What you overprotect you make weak…

A mom in our school was complaining today that her sweet child has two overprotectivetests this week, and she feels that that is too much for her precious baby girl. That ‘baby’ is in grade five. And eleven years old.

I know of another mom with a high school child who still makes the bed for that child… Every day.

Then there’s that mom who demanded to know why her precious bundle… 13yr old bundle… did not get the lead in the school play.

What is happening to parents these days? In our efforts to raise competent, responsible children, we are doing exactly the opposite.

What we overprotect, we make weak.

We cannot pave the path for our children, folks. That is not our job. Our job is to prepare our children for that bumpy road called Life. We need to equip them with all the abilities we can possibly think of, for them to have the skills and confidence to manage whatever crosses their path on their journey. And it is their journey, folks, we cannot take that journey for them. And we are doing them a disservice by trying to pave a smooth, golden, lily lined, rainbow road for them. Life is not smooth. It is as bumpy as a dirt road after a massive rain storm in a deep dark third world country. And our children need to be able to handle that.

You need to start picturing the adult you want to raise. And work backwards from there. You also need to model the kind of adult you want them to be. That is how they learn most of their behaviour – not through your instructions, but through your example.

If you want a capable, responsible child, you need to put responsibility on their shoulders. Make them responsible for everything they should be responsible for – packing their own bags, making their own beds, packing their own lunches, remembering their own sports kits. A child who always forgets, has a parent who always remembers. Stop that, or you will be remembering for them until they are adults. And then they will need a PA or spouse to take on that role for them because you will have not taught them that life lesson.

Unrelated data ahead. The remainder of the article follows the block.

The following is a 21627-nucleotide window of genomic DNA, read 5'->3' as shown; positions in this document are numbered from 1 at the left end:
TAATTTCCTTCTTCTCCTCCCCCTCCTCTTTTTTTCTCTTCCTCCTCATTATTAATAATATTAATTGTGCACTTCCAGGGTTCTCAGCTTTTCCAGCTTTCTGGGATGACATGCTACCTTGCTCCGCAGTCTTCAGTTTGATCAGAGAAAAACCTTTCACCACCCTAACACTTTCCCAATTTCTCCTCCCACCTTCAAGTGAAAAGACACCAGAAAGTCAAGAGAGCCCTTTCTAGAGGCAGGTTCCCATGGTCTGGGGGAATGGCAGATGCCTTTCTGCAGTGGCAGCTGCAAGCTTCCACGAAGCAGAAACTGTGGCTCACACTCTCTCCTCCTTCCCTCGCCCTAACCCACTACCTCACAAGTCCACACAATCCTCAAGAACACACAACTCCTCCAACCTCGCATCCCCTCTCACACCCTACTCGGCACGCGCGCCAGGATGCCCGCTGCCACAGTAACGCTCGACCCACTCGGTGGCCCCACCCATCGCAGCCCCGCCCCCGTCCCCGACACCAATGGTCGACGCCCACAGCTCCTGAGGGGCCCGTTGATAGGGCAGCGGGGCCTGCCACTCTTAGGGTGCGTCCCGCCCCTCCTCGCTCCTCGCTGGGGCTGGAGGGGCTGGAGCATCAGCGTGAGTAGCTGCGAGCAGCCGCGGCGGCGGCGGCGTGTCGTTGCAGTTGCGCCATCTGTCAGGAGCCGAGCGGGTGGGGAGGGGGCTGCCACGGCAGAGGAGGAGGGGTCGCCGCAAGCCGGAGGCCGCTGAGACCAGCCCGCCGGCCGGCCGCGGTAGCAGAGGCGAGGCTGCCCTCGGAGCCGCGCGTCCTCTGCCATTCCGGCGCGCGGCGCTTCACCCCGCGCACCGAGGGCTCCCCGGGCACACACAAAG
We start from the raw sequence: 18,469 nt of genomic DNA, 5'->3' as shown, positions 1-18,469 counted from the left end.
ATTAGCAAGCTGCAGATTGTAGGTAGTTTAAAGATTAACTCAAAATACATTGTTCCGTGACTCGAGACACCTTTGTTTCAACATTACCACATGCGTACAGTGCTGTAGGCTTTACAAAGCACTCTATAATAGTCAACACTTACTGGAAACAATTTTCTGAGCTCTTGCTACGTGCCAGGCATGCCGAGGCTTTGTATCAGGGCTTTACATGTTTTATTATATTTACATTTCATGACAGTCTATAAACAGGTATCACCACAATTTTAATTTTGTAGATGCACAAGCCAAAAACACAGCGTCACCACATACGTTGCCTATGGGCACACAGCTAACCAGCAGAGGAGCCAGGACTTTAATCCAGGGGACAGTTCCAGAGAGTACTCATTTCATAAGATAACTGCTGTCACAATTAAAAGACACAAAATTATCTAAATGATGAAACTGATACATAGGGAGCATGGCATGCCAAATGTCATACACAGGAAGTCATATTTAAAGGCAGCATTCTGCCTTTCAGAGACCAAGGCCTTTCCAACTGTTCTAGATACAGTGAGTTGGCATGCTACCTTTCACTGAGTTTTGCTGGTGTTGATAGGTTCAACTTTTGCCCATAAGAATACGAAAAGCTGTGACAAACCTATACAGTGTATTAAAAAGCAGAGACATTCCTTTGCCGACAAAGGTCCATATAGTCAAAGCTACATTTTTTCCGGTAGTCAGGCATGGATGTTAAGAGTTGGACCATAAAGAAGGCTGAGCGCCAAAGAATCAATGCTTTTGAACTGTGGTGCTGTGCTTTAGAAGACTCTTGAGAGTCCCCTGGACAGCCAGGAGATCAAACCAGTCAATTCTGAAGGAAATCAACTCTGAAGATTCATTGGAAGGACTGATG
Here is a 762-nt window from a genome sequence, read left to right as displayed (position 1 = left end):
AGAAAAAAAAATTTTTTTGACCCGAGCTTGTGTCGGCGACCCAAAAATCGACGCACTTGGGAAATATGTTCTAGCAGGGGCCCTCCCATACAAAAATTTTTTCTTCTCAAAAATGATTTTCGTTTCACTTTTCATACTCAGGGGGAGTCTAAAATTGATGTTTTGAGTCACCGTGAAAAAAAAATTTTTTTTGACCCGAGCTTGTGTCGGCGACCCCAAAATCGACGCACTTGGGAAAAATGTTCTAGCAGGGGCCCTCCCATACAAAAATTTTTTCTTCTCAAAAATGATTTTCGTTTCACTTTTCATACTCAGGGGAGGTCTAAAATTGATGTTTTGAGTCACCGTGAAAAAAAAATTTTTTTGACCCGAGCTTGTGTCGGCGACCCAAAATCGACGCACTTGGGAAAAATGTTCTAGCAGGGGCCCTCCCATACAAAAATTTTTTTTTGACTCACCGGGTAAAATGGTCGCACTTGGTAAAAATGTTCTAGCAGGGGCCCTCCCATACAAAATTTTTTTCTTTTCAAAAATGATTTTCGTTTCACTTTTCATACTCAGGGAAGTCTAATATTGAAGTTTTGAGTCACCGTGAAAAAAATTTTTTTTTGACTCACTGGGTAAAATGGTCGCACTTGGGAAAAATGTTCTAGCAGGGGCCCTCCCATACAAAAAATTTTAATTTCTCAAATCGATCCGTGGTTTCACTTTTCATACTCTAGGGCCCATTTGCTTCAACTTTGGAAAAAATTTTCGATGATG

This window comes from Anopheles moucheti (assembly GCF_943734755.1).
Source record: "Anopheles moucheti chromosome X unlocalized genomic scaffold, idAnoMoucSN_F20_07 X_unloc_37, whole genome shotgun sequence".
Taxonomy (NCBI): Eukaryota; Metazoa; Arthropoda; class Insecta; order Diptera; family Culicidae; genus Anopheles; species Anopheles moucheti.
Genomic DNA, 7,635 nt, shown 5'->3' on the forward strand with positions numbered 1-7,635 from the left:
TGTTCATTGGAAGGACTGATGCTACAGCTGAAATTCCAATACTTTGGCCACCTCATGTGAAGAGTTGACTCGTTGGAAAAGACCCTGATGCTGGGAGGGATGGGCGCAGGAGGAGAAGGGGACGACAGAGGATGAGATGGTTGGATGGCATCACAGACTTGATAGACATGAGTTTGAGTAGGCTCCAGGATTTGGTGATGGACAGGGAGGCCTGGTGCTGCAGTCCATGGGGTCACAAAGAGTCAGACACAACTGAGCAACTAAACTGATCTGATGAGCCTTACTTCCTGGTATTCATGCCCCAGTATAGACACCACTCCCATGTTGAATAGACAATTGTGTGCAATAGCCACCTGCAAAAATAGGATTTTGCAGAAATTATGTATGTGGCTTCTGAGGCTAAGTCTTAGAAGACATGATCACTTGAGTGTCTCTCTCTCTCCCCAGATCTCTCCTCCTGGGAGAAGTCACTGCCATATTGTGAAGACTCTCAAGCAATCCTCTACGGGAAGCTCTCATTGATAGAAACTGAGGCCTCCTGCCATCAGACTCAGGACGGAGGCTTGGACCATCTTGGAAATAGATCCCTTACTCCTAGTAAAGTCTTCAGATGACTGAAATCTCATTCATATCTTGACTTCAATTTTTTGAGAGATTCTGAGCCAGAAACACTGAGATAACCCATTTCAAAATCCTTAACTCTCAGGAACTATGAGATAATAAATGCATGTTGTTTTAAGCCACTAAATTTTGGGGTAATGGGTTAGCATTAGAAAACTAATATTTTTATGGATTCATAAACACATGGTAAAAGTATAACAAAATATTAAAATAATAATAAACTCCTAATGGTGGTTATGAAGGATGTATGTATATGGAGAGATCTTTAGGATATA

If you want them to feel good about themselves, give them opportunities to feel pride in themselves and their own achievements. Let them learn to tie their own shoelaces, and make their own sandwiches, and dress themselves. They can pack and unpack their own bags for holidays. They can speak to their own teachers about issues they have. They can have success without you putting up your hand for them. And they can handle failures without you trying to make those failures disappear. And when they do succeed, it will give them such a boost in their self-esteem that they will believe in themselves and their abilities, because they have had opportunities to prove themselves to themselves. We are usually our own biggest critics, so why not gift them the ability to have self-belief.

There are so many things we do for them that they could be doing for themselves. Stop that. Stop robbing them of the opportunity to grow. To believe. To be confident.

It is not our job to make our children happy – it is our job to teach them to make themselves happy. Do that. You will have an amazingly confident and happy child one day. And your life will be so much easier. And your child will be an adult who can stand on his/her own two feet, confidently and capably.

Then you will have done your parenting job commendably.

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